These insights gained in our study show the possibility of an impurity-based engineering of the Si QD electronic properties, which are of great help to the realization of related Si QD-based potential applications.
This project is partially supported by the National Science Foundation of China (Grant no. 61001044). The authors are grateful to Shanghai Supercomputer Center for providing computation resources.
- M. Cazzanelli, D. Navarro-Urriós, F. Riboli et al., “Optical gain in monodispersed silicon nanocrystals,” Journal of Applied Physics, vol. 96, no. 6, pp. 3164–3171, 2004.
- E. C. Cho, M. A. Green, G. Conibeer et al., “Silicon quantum dots in a dielectric matrix for all-silicon tandem solar cells,” Advances in OptoElectronics, vol. 2007, Article ID 69578, 11 pages, 2007.
- Z. J. Horváth, “Semiconductor nanocrystals in dielectrics: optoelectronic and memory applications of related silicon-based MIS devices,” Current Applied Physics, vol. 6, no. 2, pp. 145–148, 2006.
- E. Srinivasan and G. N. Parsons, “Hydrogen elimination and phase transitions in pulsed-gas plasma deposition of amorphous and microcrystalline silicon,” Journal of Applied Physics, vol. 81, no. 6, pp. 2847–2855, 1997.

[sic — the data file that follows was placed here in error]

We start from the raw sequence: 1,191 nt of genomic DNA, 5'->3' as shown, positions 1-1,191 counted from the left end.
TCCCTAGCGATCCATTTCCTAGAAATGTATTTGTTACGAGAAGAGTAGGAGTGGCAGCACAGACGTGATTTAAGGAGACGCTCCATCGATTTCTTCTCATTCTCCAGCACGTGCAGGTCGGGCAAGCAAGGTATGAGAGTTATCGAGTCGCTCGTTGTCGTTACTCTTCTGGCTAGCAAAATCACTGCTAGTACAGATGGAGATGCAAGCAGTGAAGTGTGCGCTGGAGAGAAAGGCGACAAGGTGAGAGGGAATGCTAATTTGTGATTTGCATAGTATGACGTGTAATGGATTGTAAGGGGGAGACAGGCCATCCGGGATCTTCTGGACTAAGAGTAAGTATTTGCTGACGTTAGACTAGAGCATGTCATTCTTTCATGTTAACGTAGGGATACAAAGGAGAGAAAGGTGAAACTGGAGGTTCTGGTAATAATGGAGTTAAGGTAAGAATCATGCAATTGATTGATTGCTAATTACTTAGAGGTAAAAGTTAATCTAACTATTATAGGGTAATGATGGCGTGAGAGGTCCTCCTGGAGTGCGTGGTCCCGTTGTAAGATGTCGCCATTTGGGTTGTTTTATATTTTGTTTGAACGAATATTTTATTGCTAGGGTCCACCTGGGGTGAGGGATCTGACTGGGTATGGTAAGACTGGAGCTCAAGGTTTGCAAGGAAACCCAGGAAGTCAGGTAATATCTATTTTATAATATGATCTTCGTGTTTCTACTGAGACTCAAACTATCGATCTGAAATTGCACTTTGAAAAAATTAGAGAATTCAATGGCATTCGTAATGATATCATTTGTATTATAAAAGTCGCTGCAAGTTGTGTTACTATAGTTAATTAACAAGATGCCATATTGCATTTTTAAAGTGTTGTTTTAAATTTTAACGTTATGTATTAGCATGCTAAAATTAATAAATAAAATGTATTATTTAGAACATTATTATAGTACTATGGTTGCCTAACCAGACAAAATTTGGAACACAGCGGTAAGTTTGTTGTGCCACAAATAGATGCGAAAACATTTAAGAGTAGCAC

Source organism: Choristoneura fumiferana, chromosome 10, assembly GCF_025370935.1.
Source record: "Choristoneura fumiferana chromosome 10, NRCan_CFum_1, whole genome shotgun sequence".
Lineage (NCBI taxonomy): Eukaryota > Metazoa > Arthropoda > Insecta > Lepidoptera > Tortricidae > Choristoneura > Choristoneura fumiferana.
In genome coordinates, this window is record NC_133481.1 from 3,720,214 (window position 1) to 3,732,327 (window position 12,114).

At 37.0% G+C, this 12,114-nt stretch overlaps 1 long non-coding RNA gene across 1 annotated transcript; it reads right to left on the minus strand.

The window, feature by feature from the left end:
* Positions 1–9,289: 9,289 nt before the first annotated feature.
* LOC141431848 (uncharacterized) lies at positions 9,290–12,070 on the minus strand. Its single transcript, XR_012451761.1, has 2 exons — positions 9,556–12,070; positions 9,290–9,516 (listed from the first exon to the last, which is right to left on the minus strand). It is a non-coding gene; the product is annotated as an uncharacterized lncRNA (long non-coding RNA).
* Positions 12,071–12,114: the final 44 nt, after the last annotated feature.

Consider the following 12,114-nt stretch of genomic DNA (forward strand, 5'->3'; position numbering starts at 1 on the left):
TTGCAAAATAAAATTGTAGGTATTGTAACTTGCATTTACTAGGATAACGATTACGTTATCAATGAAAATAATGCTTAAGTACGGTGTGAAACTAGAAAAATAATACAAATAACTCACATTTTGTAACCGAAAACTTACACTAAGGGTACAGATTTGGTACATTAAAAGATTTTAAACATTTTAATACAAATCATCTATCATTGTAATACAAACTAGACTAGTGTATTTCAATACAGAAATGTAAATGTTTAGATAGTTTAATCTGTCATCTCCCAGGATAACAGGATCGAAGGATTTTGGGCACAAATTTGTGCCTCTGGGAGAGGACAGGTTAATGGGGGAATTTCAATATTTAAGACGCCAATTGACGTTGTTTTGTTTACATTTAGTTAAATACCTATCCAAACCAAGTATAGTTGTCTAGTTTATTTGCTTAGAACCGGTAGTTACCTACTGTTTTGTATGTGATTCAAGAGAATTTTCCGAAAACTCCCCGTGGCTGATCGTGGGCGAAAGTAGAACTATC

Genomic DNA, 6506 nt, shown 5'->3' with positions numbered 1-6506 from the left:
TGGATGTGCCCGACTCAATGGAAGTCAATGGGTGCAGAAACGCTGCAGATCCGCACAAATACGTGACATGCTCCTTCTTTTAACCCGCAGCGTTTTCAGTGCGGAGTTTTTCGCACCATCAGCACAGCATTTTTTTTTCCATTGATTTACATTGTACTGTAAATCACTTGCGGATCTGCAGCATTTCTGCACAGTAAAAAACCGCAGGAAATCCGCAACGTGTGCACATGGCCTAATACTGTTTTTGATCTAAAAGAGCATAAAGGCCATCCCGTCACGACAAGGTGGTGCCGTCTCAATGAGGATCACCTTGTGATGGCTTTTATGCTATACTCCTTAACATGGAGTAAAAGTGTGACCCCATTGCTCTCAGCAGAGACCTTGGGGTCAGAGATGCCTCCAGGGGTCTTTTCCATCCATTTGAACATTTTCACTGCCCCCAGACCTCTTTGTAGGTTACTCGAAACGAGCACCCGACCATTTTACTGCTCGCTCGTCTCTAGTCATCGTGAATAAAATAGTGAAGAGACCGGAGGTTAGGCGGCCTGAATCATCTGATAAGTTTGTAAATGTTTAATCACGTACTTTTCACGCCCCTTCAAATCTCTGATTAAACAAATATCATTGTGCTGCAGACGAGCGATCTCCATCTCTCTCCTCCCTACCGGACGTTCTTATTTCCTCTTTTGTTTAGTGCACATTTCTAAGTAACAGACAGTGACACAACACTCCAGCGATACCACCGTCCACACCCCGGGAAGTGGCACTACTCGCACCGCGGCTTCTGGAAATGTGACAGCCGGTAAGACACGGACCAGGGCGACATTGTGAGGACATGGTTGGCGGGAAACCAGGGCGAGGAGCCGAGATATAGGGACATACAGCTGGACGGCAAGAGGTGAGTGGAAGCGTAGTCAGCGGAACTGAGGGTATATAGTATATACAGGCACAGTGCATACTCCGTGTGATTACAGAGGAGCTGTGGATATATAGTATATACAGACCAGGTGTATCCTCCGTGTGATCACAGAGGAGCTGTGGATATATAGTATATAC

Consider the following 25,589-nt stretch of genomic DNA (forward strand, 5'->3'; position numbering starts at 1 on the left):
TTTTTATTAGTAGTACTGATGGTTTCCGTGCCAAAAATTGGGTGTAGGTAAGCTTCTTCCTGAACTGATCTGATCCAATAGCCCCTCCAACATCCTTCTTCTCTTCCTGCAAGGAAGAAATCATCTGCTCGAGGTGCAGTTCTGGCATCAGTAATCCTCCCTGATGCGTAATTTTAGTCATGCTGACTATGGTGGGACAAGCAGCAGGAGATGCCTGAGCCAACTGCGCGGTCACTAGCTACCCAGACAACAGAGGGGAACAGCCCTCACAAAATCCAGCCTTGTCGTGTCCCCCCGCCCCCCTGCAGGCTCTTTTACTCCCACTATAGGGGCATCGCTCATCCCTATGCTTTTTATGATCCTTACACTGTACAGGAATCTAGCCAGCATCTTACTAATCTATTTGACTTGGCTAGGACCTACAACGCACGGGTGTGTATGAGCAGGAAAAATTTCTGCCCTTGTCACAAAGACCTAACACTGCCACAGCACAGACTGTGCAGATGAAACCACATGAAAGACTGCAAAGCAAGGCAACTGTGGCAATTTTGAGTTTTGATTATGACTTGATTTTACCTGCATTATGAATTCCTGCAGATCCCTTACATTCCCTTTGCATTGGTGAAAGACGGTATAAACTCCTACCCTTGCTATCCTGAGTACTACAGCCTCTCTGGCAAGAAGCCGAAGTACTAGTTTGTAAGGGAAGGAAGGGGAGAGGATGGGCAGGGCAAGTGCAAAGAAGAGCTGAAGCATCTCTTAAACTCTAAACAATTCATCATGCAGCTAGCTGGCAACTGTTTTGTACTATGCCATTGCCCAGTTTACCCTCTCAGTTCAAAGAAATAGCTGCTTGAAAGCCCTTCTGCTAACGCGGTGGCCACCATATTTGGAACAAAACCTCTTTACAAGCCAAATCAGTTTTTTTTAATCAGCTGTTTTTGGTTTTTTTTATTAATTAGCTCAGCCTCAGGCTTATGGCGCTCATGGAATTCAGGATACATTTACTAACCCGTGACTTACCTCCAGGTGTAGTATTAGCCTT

- E. A. G. Hamers, A. Fontcuberta I Morral, C. Niikura, R. Brenot, and P. Roca I Cabarrocas, “Contribution of ions to the growth of amorphous, polymorphous, and microcrystalline silicon thin films,” Journal of Applied Physics, vol. 88, no. 6, pp. 3674–3688, 2000.
- X. J. Hao, E. C. Cho, C. Flynn, Y. S. Shen, G. Conibeer, and M. A. Green, “Effects of boron doping on the structural and optical properties of silicon nanocrystals in a silicon dioxide matrix,” Nanotechnology, vol. 19, no. 42, Article ID 424019, 2008.
- D. V. Melnikov and J. R. Chelikowsky, “Quantum confinement in phosphorus-doped silicon nanocrystals,” Physical Review Letters, vol. 92, no. 4, pp. 468021–468024, 2004.
- G. Cantele, E. Degoli, E. Luppi et al., “First-principles study of n- and p-doped silicon nanoclusters,” Physical Review B, vol. 72, no. 11, Article ID 113303, 4 pages, 2005.
- X. Pi, X. Chen, and D. Yang, “First-principles study of 2.2 nm silicon nanocrystals doped with boron,” Journal of Physical Chemistry C, vol. 115, no. 20, pp. 9838–9843, 2011.
- X. Chen, X. Pi, and D. Yang, “Critical role of dopant location for P-doped Si nanocrystals,” Journal of Physical Chemistry C, vol. 115, no. 3, pp. 661–666, 2011.
- F. Iori, E. Degoli, R. Magri et al., “Engineering silicon nanocrystals: theoretical study of the effect of codoping with boron and phosphorus,” Physical Review B, vol. 76, no. 8, Article ID 085302, 14 pages, 2007.
- M. D. Segall, P. J. D. Lindan, M. J. Probert et al., “First-principles simulation: ideas, illustrations and the CASTEP code,” Journal of Physics Condensed Matter, vol. 14, no. 11, pp. 2717–2744, 2002.
- J. P. Perdew, K. Burke, and M. Ernzerhof, “Generalized gradient approximation made simple,” Physical Review Letters, vol. 77, no. 18, pp. 3865–3868, 1996.
- F. Iori, E. Degoli, E. Luppi et al., “Doping in silicon nanocrystals: an ab initio study of the structural, electronic and optical properties,” Journal of Luminescence, vol. 121, no. 2, pp. 335–339, 2006.